A Rundown on Intermittent Fasting

Intermittent fasting is abstaining from eating or drinking for a period of time.

It’s better described as an eating pattern than a diet.  It limits when to eat (in terms of certain hours per day or days per week) and not so much what to eat.  And that’s part of its appeal to people who don’t want to count calories or use their food log to track everything.

Some say that it’s a more natural way to eat because humans evolved without refrigerators, drive-through restaurants or 24-hour convenience stores.  We now have access to food (including junk food) all day long, so eating several meals per day plus snacks may be less natural than fasting from time to time.

There are lots of variations on this theme.  Here are two examples:

  • 16/8 which is 16 hours of fasting, and eating only within the other 8 hours (often 1:00 p.m. to 9:00 p.m.).
  • 5:2 days of fasting, where you eat regularly for five days of the week, then take in just 500-600 calories/day for the other two (non-consecutive) days.

One question that comes up that we’ll address here is how effective is intermittent fasting with regard to weight loss?

Intermittent fasting can help you to lose weight because it can help you to eat fewer calories and burn more calories, too.

Lots of people say they have success with it.  But what do the studies say?

According to one review study, intermittent fasting helped people lose three percent to eight percent of their weight over a period of 3 to 24 weeks.  In this study, people also lost four percent to seven percent of their waist circumference (belly fat).

Another study of 100 people with obesity showed that after a year, the people who fasted on alternate days lost more weight than people who didn’t change their eating pattern.  But, (and here’s where it’s interesting) they didn’t lose any more weight than those on a calorie-restricted diet.  Out of the people who were to follow the intermittent fasting protocol, 38 percent of them dropped out.

Sticking with a diet is one of the keys to weight loss success.  So, if you can’t stay with a weight-loss diet, you’re less likely to lose the weight and keep it off.

Intermittent fasting is not for everyone.  People who are underweight or who have eating disorders shouldn’t fast.  Also, women who are pregnant, trying to get pregnant or who are breastfeeding shouldn’t fast.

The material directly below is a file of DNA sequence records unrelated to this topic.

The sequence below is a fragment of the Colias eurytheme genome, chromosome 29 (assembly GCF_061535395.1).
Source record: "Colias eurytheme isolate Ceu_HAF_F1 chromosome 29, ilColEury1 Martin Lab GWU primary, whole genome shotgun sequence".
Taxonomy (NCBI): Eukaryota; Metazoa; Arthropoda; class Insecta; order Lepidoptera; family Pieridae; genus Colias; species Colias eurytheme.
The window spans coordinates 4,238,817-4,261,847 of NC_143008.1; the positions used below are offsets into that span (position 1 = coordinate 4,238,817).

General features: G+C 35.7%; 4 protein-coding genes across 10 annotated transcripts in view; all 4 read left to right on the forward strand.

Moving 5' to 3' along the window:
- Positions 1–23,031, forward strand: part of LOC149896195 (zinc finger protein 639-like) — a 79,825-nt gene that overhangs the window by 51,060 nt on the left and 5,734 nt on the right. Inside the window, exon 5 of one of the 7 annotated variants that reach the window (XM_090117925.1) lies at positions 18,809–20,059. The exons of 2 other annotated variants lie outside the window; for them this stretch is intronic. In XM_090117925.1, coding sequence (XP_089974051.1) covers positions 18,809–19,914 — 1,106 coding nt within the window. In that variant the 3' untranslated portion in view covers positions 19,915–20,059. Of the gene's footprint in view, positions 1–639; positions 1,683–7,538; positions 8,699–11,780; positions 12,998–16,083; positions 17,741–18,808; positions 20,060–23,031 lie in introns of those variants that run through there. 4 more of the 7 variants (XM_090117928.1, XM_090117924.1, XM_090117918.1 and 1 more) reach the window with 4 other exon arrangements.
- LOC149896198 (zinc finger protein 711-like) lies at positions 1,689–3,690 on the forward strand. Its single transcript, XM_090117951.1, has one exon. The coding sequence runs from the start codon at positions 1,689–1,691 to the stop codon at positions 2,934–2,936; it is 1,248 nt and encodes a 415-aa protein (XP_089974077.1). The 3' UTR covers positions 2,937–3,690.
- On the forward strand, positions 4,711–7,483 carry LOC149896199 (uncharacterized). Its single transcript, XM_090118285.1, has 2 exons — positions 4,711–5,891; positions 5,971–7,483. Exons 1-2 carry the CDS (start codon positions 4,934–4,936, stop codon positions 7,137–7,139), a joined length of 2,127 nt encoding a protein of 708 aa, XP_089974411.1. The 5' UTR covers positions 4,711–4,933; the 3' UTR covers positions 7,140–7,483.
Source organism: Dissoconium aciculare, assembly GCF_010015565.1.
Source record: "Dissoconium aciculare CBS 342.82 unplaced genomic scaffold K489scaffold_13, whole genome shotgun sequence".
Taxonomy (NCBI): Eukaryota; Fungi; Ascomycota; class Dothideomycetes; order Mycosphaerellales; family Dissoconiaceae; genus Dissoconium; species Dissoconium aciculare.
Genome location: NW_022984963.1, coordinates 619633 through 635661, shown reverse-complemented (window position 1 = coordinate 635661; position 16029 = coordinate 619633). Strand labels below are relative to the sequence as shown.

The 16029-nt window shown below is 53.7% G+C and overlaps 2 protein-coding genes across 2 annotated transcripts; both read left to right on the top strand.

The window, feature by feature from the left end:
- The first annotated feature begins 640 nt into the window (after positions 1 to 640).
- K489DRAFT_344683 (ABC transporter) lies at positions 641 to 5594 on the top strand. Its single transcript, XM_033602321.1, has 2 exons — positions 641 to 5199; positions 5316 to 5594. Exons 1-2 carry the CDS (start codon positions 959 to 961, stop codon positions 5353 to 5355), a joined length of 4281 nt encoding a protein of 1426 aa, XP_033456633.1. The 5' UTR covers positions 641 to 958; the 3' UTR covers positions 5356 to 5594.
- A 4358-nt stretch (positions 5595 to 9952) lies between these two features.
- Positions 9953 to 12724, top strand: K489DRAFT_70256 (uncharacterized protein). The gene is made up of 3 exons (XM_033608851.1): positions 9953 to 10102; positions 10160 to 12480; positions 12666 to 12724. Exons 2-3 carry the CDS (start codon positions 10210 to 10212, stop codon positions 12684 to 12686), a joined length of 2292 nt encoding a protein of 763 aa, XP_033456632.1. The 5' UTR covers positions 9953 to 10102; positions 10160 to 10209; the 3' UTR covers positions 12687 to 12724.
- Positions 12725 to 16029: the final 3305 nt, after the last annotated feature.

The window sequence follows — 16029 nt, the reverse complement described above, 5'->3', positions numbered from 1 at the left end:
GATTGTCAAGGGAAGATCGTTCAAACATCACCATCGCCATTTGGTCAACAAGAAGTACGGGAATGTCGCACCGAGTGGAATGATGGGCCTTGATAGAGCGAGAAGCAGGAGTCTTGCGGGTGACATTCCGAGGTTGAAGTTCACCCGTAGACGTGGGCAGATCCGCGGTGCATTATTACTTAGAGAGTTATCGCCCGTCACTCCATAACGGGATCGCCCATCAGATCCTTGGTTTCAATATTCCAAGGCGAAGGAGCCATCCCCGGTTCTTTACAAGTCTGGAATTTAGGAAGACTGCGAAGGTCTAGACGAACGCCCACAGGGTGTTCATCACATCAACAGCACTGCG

Certain medical conditions can be worsened with longer periods of fasting.  And people taking certain medications can be prone to side effects with intermittent fasting as well.

One of the reasons people drop out of the intermittent fasting eating pattern is that it’s hard to stick with the fasting part.  They eat more than the allowed (low-level of) calories when they’re supposed to be fasting.  And when they finish fasting, they may overindulge due to the reaction of the appetite hormones and hunger drive while fasting. None of these situations will help with weight loss.

The hours and days of fasting can be very difficult.  So having strong social support will be key during those intermittent periods of fasting.  Sticking to a (healthy, nutrient-dense) weight loss diet is the key to success, and intermittent fasting can be difficult for many people to stick with.

So to sum up, we can say intermittent fasting is a weight loss trend that seems to work for some people.  It may help one to lose weight and reduce belly fat.  But, it isn’t safe for everyone.  In fact, it may be risky for many people.  More research and studies are needed.

If you’re planning to diet, it’s key to find a diet or eating pattern you can stick with for your best chance of achieving long-term weight loss success.

What about you?  Is intermittent fasting something you might consider?  Have you or has someone you know tried intermittent fasting?  What were the results?  Please let us know in the comments below.  As always, we love to hear from you.

Categories: Blog, Diets, Food, Intermittent Fasting, and Weight Loss.

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